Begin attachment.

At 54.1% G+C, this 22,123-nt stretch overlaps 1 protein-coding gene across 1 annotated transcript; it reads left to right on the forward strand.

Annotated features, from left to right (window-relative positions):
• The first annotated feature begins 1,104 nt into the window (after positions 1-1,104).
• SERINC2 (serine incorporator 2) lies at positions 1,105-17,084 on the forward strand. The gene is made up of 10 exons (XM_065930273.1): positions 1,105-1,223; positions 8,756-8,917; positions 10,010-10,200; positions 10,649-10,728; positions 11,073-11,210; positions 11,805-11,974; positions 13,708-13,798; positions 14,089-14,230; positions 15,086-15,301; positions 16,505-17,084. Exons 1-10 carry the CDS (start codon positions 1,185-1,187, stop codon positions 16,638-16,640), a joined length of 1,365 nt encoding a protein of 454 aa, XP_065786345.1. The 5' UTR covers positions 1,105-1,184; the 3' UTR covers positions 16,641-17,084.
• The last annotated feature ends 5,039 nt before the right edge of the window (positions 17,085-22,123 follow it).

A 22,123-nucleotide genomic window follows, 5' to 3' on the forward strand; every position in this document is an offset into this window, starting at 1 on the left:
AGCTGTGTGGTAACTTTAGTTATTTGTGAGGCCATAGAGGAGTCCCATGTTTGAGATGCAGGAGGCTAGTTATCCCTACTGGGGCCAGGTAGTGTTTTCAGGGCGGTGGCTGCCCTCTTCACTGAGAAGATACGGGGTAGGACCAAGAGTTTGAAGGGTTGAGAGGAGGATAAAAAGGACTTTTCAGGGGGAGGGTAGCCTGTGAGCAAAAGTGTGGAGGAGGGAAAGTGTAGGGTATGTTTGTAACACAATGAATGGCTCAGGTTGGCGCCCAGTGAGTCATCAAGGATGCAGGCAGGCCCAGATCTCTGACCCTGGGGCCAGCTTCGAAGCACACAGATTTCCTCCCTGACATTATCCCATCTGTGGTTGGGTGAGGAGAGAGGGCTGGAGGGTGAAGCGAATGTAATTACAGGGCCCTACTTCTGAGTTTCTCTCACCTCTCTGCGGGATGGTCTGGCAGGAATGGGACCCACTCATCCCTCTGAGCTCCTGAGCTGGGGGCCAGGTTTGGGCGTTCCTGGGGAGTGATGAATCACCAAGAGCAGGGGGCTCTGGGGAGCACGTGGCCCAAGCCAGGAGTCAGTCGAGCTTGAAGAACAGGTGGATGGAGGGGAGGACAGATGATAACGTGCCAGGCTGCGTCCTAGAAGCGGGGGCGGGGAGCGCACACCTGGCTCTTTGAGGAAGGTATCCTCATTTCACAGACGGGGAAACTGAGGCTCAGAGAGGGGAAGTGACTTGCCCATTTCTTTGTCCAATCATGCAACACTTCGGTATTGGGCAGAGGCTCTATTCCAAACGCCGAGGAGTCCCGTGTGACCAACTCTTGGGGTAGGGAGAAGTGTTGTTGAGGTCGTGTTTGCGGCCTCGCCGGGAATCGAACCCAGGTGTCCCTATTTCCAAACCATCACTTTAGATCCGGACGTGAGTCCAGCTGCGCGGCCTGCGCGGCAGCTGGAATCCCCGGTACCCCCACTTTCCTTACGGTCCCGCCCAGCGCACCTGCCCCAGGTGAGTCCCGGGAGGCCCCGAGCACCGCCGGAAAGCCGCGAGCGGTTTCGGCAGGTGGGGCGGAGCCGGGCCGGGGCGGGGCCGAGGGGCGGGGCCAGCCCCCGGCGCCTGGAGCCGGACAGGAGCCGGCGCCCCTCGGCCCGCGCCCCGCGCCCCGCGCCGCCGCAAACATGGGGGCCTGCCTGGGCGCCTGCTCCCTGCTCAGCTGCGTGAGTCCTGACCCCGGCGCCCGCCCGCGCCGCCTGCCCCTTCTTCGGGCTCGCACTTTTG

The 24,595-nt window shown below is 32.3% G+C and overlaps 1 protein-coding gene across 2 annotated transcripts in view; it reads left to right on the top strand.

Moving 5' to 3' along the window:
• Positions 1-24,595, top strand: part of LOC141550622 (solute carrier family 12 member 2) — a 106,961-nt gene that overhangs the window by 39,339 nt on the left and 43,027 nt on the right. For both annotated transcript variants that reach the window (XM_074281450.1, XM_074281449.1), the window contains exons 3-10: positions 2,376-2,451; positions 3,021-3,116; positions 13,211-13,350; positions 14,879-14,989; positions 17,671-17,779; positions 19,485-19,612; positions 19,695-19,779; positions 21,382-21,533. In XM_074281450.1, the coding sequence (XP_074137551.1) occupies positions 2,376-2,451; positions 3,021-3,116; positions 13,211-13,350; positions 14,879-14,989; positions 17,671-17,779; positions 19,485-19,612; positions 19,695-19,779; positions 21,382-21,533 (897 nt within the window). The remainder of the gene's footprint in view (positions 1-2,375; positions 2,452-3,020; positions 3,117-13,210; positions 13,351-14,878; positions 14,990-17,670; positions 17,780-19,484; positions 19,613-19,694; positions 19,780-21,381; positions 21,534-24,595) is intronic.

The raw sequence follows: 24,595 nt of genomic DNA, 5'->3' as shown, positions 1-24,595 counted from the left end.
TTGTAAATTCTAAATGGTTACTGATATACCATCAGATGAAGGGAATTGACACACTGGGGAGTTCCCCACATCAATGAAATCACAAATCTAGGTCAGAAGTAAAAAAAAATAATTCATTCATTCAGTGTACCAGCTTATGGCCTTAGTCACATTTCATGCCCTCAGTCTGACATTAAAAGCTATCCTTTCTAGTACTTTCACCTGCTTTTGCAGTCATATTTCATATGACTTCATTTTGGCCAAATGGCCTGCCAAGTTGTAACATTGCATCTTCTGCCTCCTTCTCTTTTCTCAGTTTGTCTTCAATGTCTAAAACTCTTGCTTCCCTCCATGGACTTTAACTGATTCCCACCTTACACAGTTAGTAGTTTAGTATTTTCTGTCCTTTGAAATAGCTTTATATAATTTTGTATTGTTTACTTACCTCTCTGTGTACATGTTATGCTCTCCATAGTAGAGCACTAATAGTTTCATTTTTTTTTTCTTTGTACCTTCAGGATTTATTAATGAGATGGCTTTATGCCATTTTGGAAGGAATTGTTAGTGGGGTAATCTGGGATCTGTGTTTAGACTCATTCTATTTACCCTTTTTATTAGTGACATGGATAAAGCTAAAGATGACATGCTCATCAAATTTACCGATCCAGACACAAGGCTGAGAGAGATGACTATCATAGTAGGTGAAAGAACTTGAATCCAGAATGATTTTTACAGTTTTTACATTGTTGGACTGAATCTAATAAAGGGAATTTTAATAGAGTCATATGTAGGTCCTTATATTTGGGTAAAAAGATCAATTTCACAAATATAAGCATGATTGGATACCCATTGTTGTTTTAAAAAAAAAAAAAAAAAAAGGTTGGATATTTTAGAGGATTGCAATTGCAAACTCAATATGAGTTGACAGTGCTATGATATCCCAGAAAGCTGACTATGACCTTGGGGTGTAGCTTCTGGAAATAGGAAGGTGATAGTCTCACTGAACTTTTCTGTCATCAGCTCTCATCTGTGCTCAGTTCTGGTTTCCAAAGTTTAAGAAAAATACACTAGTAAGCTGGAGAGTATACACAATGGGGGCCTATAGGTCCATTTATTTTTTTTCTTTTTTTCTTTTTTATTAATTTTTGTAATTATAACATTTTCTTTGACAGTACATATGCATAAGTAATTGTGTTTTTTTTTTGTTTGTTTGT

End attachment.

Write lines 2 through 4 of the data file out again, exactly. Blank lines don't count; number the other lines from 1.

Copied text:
Annotated features, from left to right (window-relative positions):
• The first annotated feature begins 1,104 nt into the window (after positions 1-1,104).
• SERINC2 (serine incorporator 2) lies at positions 1,105-17,084 on the forward strand. The gene is made up of 10 exons (XM_065930273.1): positions 1,105-1,223; positions 8,756-8,917; positions 10,010-10,200; positions 10,649-10,728; positions 11,073-11,210; positions 11,805-11,974; positions 13,708-13,798; positions 14,089-14,230; positions 15,086-15,301; positions 16,505-17,084. Exons 1-10 carry the CDS (start codon positions 1,185-1,187, stop codon positions 16,638-16,640), a joined length of 1,365 nt encoding a protein of 454 aa, XP_065786345.1. The 5' UTR covers positions 1,105-1,184; the 3' UTR covers positions 16,641-17,084.